Further to the recommendations of the Portable Document Format (PDF) Accessibility Review Project, in March 2011 a series of PDF Accessibility Education Sessions for the Australian Government were delivered by Adobe with collaboration from AGIMO.
The following information provides guidance on creating more accessible PDF files. Agencies are encouraged to review this advice to better inform themselves of the accessibility capabilities of PDF. However, agencies should note a wide range of PDF creation and accessibility checking tools exist and AGIMO does not endorse the use of any specific creation or testing products or services.
PDF does not yet have approved Sufficient Techniques to claim WCAG 2.0 conformance, so it cannot be ‘relied upon’ in the provision of government information. At least one other format must be provided with all PDF documents. AGIMO review this position when formalised Sufficient Techniques become available for PDF.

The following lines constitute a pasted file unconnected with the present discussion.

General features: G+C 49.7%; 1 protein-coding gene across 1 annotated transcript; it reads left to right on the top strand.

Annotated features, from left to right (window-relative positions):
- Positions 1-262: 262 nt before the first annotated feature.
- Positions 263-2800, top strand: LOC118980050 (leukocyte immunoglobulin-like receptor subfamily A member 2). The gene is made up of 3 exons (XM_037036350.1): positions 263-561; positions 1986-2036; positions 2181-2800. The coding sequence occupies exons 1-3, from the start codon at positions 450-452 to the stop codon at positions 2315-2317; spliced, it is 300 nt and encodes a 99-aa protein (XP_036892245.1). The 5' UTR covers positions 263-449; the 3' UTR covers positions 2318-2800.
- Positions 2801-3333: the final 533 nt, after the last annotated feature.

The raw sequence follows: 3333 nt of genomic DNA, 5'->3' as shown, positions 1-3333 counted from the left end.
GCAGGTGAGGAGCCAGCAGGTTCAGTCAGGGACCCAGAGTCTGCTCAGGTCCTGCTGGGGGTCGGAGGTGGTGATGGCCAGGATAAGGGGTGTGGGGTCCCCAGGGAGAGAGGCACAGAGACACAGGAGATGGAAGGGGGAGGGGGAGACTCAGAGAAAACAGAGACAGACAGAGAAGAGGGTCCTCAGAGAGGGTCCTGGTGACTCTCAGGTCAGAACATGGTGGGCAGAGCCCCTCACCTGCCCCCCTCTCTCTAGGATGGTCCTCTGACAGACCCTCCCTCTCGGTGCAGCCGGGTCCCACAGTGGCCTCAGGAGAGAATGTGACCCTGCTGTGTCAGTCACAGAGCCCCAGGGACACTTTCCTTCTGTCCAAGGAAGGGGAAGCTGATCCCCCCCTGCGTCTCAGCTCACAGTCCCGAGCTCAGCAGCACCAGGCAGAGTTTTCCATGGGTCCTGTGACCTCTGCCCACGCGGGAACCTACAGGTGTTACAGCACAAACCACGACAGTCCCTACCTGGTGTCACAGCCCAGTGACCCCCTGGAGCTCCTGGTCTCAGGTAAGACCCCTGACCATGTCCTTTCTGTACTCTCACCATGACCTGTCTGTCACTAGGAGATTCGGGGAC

This does not mean that PDFs cannot be made accessible to some people in some conditions. If prepared well, it can be a highly accessible and usable document format. To improve the accessibility of PDF, agencies should first consider the needs of their users. Is the information to be presented best handled by a PDF? If so, agencies should:
Finally, to improve the availability of government information, AGIMO encourages agencies link to a list of free downloadable PDF Readers instead of linking directly to PDF readers from agency websites.
Andrew Kirkpatrick, Group Product Manager of Accessibility at Adobe Systems gave two presentations to the Australian Government on 2 and 3 March 2011 about making PDF documents more accessible. AGIMO thanks Adobe for making this information available.
The following slides and associated alternative formats are copyrighted to Adobe Systems and are reproduced here with permission.
Last Reviewed: 2011-04-01